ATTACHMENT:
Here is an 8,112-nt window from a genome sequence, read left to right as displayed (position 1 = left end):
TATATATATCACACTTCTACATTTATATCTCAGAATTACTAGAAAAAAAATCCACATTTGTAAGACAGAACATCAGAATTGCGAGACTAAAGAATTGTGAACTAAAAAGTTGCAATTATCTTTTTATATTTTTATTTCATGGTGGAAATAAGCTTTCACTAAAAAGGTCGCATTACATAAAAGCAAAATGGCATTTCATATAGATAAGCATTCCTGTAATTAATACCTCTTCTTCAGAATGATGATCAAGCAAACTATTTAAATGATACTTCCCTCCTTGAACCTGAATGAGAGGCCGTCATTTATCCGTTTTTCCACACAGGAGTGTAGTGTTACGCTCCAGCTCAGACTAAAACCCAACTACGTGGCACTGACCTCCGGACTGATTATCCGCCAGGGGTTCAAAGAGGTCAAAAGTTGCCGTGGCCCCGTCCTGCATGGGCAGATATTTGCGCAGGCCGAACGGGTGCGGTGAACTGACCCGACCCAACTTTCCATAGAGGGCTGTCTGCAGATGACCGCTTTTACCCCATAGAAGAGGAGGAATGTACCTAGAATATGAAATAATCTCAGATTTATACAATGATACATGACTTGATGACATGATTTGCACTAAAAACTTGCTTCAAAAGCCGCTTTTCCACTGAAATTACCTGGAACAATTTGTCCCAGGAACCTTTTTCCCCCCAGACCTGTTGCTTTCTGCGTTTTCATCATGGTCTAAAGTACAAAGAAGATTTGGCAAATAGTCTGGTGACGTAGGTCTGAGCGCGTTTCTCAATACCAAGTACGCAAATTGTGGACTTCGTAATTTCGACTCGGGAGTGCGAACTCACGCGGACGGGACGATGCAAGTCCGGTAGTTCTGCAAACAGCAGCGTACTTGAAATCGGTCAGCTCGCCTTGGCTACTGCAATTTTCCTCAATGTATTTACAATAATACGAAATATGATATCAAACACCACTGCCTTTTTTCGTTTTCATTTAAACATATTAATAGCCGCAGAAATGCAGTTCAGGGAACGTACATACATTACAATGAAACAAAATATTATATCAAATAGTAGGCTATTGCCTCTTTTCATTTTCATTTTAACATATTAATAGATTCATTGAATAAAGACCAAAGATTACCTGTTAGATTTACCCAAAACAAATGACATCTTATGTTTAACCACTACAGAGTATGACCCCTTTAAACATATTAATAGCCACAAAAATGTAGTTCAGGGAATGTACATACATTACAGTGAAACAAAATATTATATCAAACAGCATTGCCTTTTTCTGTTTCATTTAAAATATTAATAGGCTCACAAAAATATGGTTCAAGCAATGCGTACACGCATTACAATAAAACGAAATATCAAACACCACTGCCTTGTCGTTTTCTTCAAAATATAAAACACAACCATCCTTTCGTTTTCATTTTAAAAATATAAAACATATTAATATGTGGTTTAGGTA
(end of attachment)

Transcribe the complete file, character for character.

Here is an 8,112-nt window from a genome sequence, read left to right as displayed (position 1 = left end):
TATATATATCACACTTCTACATTTATATCTCAGAATTACTAGAAAAAAAATCCACATTTGTAAGACAGAACATCAGAATTGCGAGACTAAAGAATTGTGAACTAAAAAGTTGCAATTATCTTTTTATATTTTTATTTCATGGTGGAAATAAGCTTTCACTAAAAAGGTCGCATTACATAAAAGCAAAATGGCATTTCATATAGATAAGCATTCCTGTAATTAATACCTCTTCTTCAGAATGATGATCAAGCAAACTATTTAAATGATACTTCCCTCCTTGAACCTGAATGAGAGGCCGTCATTTATCCGTTTTTCCACACAGGAGTGTAGTGTTACGCTCCAGCTCAGACTAAAACCCAACTACGTGGCACTGACCTCCGGACTGATTATCCGCCAGGGGTTCAAAGAGGTCAAAAGTTGCCGTGGCCCCGTCCTGCATGGGCAGATATTTGCGCAGGCCGAACGGGTGCGGTGAACTGACCCGACCCAACTTTCCATAGAGGGCTGTCTGCAGATGACCGCTTTTACCCCATAGAAGAGGAGGAATGTACCTAGAATATGAAATAATCTCAGATTTATACAATGATACATGACTTGATGACATGATTTGCACTAAAAACTTGCTTCAAAAGCCGCTTTTCCACTGAAATTACCTGGAACAATTTGTCCCAGGAACCTTTTTCCCCCCAGACCTGTTGCTTTCTGCGTTTTCATCATGGTCTAAAGTACAAAGAAGATTTGGCAAATAGTCTGGTGACGTAGGTCTGAGCGCGTTTCTCAATACCAAGTACGCAAATTGTGGACTTCGTAATTTCGACTCGGGAGTGCGAACTCACGCGGACGGGACGATGCAAGTCCGGTAGTTCTGCAAACAGCAGCGTACTTGAAATCGGTCAGCTCGCCTTGGCTACTGCAATTTTCCTCAATGTATTTACAATAATACGAAATATGATATCAAACACCACTGCCTTTTTTCGTTTTCATTTAAACATATTAATAGCCGCAGAAATGCAGTTCAGGGAACGTACATACATTACAATGAAACAAAATATTATATCAAATAGTAGGCTATTGCCTCTTTTCATTTTCATTTTAACATATTAATAGATTCATTGAATAAAGACCAAAGATTACCTGTTAGATTTACCCAAAACAAATGACATCTTATGTTTAACCACTACAGAGTATGACCCCTTTAAACATATTAATAGCCACAAAAATGTAGTTCAGGGAATGTACATACATTACAGTGAAACAAAATATTATATCAAACAGCATTGCCTTTTTCTGTTTCATTTAAAATATTAATAGGCTCACAAAAATATGGTTCAAGCAATGCGTACACGCATTACAATAAAACGAAATATCAAACACCACTGCCTTGTCGTTTTCTTCAAAATATAAAACACAACCATCCTTTCGTTTTCATTTTAAAAATATAAAACATATTAATATGTGGTTTAGGTA